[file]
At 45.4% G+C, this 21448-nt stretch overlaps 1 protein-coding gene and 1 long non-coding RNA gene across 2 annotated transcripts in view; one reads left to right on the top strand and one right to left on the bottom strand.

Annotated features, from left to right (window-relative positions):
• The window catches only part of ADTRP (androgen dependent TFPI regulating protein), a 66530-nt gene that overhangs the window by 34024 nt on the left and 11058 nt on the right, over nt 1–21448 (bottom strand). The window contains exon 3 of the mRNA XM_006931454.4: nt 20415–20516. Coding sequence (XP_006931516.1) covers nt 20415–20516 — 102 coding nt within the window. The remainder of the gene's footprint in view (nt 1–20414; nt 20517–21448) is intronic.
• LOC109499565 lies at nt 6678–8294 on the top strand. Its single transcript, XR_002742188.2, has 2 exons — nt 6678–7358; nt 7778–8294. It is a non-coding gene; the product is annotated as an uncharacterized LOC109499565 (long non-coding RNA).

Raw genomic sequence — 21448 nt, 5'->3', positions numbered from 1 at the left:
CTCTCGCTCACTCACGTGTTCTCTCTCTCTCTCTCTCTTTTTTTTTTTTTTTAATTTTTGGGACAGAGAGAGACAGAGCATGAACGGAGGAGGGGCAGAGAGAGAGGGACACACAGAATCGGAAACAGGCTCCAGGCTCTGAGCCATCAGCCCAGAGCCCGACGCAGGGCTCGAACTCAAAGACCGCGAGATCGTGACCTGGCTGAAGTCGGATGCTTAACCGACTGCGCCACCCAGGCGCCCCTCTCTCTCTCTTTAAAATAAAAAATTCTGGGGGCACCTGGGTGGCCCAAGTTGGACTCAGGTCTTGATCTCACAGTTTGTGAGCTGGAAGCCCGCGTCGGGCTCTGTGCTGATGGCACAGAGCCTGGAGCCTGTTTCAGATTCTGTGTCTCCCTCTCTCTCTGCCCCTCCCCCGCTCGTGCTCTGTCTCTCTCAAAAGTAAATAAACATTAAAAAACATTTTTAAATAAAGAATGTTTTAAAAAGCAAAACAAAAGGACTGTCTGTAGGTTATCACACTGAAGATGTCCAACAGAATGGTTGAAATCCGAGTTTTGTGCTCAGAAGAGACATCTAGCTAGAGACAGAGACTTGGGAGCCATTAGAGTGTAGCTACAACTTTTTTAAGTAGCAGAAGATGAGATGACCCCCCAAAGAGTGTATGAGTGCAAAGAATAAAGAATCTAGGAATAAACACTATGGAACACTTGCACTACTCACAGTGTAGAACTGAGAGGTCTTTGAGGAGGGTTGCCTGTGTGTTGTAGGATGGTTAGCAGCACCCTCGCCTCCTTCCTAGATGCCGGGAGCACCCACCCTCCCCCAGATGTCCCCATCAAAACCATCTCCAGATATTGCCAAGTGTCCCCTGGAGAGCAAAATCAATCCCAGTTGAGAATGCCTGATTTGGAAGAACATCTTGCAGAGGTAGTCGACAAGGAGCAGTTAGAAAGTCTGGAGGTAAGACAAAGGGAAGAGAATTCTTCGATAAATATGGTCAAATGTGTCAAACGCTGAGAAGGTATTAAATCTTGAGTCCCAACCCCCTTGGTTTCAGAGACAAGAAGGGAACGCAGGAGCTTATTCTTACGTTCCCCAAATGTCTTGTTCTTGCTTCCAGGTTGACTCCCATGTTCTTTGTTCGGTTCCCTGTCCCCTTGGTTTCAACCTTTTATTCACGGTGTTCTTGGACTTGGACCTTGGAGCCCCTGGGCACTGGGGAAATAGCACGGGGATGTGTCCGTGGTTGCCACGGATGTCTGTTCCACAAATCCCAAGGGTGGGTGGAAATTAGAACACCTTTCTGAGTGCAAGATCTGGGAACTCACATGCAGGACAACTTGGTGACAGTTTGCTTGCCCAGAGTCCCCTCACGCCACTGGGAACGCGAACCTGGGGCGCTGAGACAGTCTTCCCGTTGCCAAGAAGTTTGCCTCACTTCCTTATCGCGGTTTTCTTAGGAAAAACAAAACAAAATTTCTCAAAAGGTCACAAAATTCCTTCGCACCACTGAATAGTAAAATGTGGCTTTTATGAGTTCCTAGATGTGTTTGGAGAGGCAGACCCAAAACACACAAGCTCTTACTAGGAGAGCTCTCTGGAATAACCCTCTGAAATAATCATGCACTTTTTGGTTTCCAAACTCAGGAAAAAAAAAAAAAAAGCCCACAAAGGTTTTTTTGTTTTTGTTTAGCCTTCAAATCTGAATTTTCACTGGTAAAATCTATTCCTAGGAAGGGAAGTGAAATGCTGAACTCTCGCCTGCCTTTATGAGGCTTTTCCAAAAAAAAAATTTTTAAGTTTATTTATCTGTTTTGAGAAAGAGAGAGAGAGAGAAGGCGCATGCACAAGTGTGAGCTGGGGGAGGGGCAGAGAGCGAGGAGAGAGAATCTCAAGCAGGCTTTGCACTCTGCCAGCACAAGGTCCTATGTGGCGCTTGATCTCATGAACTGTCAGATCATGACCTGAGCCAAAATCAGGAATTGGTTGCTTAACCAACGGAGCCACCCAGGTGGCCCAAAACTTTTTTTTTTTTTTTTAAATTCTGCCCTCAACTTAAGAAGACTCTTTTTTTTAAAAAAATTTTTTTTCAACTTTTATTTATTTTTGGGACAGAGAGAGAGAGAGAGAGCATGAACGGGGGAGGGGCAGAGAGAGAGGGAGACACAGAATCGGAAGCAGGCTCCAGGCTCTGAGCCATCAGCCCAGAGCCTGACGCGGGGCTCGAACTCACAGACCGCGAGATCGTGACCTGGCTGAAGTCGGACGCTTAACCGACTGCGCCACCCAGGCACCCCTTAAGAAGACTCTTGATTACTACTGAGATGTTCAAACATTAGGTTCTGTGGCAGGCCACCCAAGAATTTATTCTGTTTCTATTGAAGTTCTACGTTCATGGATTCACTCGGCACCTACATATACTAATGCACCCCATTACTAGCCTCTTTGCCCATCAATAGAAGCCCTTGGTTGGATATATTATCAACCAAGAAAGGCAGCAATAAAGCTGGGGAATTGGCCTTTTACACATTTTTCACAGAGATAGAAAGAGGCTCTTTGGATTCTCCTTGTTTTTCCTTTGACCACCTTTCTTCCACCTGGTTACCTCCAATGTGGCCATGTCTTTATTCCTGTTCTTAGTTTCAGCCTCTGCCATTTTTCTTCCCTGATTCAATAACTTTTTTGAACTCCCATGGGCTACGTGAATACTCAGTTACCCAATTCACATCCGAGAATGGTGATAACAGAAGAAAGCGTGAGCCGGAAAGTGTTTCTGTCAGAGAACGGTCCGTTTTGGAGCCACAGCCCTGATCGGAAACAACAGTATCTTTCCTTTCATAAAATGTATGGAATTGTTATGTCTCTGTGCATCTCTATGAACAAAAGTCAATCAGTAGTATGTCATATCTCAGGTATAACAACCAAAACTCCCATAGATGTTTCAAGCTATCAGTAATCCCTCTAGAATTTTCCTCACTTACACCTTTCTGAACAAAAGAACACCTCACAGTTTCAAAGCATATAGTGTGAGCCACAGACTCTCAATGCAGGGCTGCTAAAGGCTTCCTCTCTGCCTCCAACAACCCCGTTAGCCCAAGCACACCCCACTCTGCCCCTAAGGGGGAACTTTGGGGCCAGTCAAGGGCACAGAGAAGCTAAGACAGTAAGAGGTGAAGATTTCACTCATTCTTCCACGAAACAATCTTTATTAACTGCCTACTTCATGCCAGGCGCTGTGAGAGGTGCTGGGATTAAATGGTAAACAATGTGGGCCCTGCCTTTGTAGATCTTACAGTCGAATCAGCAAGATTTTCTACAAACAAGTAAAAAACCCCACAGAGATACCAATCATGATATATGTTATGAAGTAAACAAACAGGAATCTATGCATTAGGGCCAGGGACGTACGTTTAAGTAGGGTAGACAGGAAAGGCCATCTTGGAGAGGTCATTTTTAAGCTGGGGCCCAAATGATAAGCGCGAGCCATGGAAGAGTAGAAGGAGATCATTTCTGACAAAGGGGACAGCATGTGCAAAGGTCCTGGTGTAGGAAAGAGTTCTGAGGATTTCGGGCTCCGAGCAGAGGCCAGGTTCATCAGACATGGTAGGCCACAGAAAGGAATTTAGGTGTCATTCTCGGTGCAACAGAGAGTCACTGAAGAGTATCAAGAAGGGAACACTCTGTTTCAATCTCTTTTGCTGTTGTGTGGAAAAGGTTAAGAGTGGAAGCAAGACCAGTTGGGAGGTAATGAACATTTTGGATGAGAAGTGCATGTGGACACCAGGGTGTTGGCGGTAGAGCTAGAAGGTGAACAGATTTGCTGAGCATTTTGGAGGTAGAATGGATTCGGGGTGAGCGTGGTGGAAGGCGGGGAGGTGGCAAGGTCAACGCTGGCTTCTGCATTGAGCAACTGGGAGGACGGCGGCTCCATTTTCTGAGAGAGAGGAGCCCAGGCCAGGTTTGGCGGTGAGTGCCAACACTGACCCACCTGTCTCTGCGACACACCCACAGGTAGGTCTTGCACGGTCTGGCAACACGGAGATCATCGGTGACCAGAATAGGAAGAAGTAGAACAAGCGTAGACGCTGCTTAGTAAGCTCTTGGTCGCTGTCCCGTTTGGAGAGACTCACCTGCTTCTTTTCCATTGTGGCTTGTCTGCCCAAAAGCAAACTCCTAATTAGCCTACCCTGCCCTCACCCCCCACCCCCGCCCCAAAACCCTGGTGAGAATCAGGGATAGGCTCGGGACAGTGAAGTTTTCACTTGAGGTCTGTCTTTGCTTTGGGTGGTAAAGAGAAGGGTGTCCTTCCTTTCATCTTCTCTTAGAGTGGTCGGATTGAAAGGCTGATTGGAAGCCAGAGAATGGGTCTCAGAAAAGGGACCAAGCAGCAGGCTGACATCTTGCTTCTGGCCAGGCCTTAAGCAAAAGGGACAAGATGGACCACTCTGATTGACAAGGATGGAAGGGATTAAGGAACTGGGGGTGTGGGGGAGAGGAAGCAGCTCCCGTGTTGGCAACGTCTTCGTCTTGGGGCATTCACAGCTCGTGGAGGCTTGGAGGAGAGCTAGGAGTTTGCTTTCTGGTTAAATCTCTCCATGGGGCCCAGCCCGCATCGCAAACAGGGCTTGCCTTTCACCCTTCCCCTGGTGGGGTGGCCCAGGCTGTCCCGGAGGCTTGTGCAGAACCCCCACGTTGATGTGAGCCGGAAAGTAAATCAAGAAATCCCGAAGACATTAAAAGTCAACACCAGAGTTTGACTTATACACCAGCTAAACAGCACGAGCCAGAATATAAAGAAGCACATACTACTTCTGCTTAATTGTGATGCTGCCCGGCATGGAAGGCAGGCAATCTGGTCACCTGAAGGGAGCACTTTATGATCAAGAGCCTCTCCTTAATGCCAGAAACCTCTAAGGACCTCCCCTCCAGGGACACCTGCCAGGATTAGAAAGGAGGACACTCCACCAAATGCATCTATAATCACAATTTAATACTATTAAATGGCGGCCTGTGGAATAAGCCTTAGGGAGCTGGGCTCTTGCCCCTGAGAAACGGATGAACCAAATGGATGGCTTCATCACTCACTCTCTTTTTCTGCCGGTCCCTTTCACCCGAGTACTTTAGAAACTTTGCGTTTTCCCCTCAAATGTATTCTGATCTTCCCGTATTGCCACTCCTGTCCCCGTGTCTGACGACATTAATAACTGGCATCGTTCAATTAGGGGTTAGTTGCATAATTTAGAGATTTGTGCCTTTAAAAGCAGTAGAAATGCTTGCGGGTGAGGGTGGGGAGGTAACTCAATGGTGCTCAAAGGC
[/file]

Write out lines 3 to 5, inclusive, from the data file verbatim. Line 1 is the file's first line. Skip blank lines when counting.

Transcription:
• The window catches only part of ADTRP (androgen dependent TFPI regulating protein), a 66530-nt gene that overhangs the window by 34024 nt on the left and 11058 nt on the right, over nt 1–21448 (bottom strand). The window contains exon 3 of the mRNA XM_006931454.4: nt 20415–20516. Coding sequence (XP_006931516.1) covers nt 20415–20516 — 102 coding nt within the window. The remainder of the gene's footprint in view (nt 1–20414; nt 20517–21448) is intronic.
• LOC109499565 lies at nt 6678–8294 on the top strand. Its single transcript, XR_002742188.2, has 2 exons — nt 6678–7358; nt 7778–8294. It is a non-coding gene; the product is annotated as an uncharacterized LOC109499565 (long non-coding RNA).

Raw genomic sequence — 21448 nt, 5'->3', positions numbered from 1 at the left: